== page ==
Men's Osteoporosis Support Group
PPI side effects
Chirurg. 2011 Sep 11. [Epub ahead of print]. [Newly recognized side-effects of proton pump inhibitors : Arguments in favour of fundoplication for GERD?] [Article in German]. von Rahden BH and others. PMID: 21909830. Several recent studies have implicated proton pump inhibitors (PPIs), drugs taken to treat gastroesophageal reflux disease (GERD), as increasing fracture risk. This German article suggests that PPIs have several additional side effects when taken long term. These include, Clostridium difficile associated diarrhea (CDAD), community and hospital-acquired pneumonia, pharmacologic interaction with clopidogrel and acetylsalicylic acid with subsequent increased rate of cardiovascular events, refractory hypomagnesemia and rebound reflux symptoms etc.
The authors suggest that the risk-benefit ratio of PPIs is increasingly less favorable. The conclude that long-term use of PPIs' risks may outweigh the benefits. They also suggest that, “The side-effects of PPIs seem to make a strong argument in favour of laparoscopic fundoplication in the treatment of GERD.” [Note that fundoplication is also not without complications and side effects as outlined on the Wikipedia article].
Editor's comments. There are several Updates on this site regarding the issue of PPIs and their causing increased fracture risks. This 2011 Update found that when PPIs were combined with risedronate therapy there was no increase in vertebral fractures. This Update cites a 2009 Canadian study which also found no effect on fractures or BMD for those taking PPIs.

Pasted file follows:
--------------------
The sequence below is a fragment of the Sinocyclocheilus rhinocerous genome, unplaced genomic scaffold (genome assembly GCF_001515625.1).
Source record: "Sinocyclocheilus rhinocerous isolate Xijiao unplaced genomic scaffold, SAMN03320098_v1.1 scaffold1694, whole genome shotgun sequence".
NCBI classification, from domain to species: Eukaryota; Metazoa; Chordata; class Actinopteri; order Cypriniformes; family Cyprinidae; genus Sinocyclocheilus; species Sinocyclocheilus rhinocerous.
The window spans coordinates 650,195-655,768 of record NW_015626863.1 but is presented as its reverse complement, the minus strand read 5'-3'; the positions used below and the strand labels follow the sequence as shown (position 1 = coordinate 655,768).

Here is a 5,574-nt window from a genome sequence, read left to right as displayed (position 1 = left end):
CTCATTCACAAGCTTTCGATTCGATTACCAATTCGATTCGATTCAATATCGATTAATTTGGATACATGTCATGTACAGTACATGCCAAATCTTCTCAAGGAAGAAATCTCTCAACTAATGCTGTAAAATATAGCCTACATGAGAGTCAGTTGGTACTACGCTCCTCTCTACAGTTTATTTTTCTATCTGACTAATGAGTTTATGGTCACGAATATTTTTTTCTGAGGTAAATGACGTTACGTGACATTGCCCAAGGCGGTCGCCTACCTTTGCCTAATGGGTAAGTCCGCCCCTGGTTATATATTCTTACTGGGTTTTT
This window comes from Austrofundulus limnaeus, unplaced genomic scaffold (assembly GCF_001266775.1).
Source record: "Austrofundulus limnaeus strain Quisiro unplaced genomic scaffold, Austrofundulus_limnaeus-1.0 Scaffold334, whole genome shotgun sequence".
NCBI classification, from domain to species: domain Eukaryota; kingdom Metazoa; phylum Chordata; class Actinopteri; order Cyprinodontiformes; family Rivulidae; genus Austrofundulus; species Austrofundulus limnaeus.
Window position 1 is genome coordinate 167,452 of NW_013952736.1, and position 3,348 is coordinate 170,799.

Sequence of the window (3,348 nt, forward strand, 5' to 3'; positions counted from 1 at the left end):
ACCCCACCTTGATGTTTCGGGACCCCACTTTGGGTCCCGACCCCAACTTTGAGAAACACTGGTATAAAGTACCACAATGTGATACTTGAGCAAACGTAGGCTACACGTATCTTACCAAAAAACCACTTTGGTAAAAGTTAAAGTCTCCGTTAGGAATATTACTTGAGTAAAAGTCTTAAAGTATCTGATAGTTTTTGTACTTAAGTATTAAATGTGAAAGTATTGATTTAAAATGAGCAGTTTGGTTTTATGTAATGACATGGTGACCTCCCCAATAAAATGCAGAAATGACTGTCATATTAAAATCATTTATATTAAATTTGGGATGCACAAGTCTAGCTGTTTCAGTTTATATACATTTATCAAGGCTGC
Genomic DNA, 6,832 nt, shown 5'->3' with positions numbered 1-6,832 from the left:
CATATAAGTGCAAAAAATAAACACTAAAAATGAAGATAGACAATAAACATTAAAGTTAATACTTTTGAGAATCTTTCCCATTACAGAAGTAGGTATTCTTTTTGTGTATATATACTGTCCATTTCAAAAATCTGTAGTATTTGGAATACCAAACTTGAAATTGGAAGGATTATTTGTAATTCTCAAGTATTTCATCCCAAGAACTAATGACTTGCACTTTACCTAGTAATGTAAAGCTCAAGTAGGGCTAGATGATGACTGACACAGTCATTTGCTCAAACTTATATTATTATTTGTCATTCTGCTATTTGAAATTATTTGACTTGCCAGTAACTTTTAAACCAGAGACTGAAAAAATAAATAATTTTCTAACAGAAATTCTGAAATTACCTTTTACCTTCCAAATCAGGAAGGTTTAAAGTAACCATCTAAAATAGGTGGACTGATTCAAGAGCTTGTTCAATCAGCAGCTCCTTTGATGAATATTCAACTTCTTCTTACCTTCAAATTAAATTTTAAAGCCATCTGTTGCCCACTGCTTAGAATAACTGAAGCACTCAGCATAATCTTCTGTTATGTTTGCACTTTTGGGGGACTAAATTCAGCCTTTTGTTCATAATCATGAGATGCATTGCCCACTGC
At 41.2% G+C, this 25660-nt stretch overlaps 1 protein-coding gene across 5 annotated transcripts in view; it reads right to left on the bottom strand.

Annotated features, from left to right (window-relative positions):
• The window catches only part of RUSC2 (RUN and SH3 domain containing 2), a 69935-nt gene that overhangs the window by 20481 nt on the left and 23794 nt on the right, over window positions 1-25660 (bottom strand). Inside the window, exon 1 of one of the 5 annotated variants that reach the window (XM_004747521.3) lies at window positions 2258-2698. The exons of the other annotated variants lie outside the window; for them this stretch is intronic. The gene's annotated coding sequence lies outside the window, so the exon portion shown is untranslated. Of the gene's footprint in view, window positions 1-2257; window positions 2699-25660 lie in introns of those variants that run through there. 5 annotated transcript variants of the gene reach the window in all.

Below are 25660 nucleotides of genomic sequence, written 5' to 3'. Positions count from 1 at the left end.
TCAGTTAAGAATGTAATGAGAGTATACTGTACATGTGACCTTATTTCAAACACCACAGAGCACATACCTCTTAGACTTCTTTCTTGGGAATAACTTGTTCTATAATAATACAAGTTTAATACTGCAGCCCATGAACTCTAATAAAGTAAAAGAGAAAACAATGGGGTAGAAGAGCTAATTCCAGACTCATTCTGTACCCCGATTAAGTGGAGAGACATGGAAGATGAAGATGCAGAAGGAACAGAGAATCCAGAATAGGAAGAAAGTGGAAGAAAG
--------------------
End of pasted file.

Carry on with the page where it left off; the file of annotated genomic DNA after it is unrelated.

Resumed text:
So it appears from the research results that there is still conflicting information out there. Some studies have found increase fracture risk and others have not. This article by von Rahden also cites several other potential side effects from long-term PPI use.
Bottom line. I would suggest that men taking PPIs consult their care providers and supply them with the information that I have cited here. Try to get the best recommendation possible in light of all the research that has currently been done. It appears that both PPIs and fundoplication have side effects. Hopefully thorough research will help determine which option will be best for you.
My own case. I have cited my own case of acid reflux and PPI use on this site previously. In summary I was concerned when my physician suggested I take two omeprazole daily for reflux and decided to see if I could modify my diet enough to stop the reflux. I was successful and am happy to say that I no longer use PPIs and probably use fewer than a couple of antacids per month for acid indigestion. I can't promise that my methods would work for others, but would recommend discussing them with your care provider if you are interested. There are no side effects with my method.